From economic growth to job creation to unemployment to wages, the economy is growing steadily. Workers are doing better and businesses are creating new jobs. Yet there are no signs that America is in a bubble or that the Federal Reserve needs to clamp down on rising inflation. That is why the Federal Reserve left interest rates unchanged for the fifth straight time when it met in Washington last week.

Congress Should Not Hit Workers with a Triple Whammy

When the economy is doing well, Congress should stay out of the way. Unfortunately, some ideas being floated on Capitol Hill would impose a heavy blow on the American workers who have created this "Goldilocks" strong economy. With the reinstatement of pay-as-you-go (PAYGO) budgeting and pledges to end deficit spending, new spending--especially on entitlements--must be paid for with either spending cuts or tax increases. Because Congress is reluctant to cut spending, three tax hikes may be in the works for American workers: the AMT, which will ensnare millions more taxpayers; an increase in the Social Security wage cap; and the repeal of some of the Bush tax cuts.

The Payroll Tax. Social Security payments are based on what workers have paid in Social Security taxes. Since benefits are capped, payroll taxes are only levied on the first $97,500 of income. Now some Members of Congress want to remove that cap. That would raise the top marginal tax rate to 53 percent for many workers, a level not seen since the stagflation of the 1970s that would seriously reduce the incentive to work. Although not all workers would be hit hard, it would hike taxes on 10.3 million American workers, including almost three million small business owners.[6] Top tax rates of over 50 percent are not the way to keep America's economy growing.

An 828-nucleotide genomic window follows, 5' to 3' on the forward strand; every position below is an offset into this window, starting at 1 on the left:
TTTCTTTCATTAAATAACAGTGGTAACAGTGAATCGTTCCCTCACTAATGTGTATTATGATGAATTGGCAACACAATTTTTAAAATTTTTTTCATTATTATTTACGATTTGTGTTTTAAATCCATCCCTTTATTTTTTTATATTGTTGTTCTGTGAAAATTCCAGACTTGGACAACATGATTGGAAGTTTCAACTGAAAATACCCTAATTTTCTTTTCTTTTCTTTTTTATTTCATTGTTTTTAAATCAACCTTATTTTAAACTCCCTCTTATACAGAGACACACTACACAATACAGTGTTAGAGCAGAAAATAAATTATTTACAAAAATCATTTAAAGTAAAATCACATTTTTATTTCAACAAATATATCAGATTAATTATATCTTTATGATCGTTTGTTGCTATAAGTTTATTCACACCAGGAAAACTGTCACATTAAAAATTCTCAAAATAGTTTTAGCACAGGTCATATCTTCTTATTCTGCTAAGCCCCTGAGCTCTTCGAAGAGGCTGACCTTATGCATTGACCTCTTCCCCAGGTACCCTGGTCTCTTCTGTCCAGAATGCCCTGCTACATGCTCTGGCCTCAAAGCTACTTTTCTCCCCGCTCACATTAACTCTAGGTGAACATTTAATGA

The Bush Tax Cuts. Prominent members of Congress--including Speaker Pelosi--have called for repealing the Bush tax relief for the financially successful. They have discussed raising the top income tax rates to 36 and 39.6 percent and repealing the reduced tax rates on savings and investment that Congress passed in 2003. These proposals would raise taxes on 4.7 million taxpayers and reduce incentives for them to save and invest in the economy. But this investment is key to economic growth.[7] Socking it to the financially successful may make for appealing class warfare rhetoric, but reducing incentives to work, save, and invest will not keep the economy growing.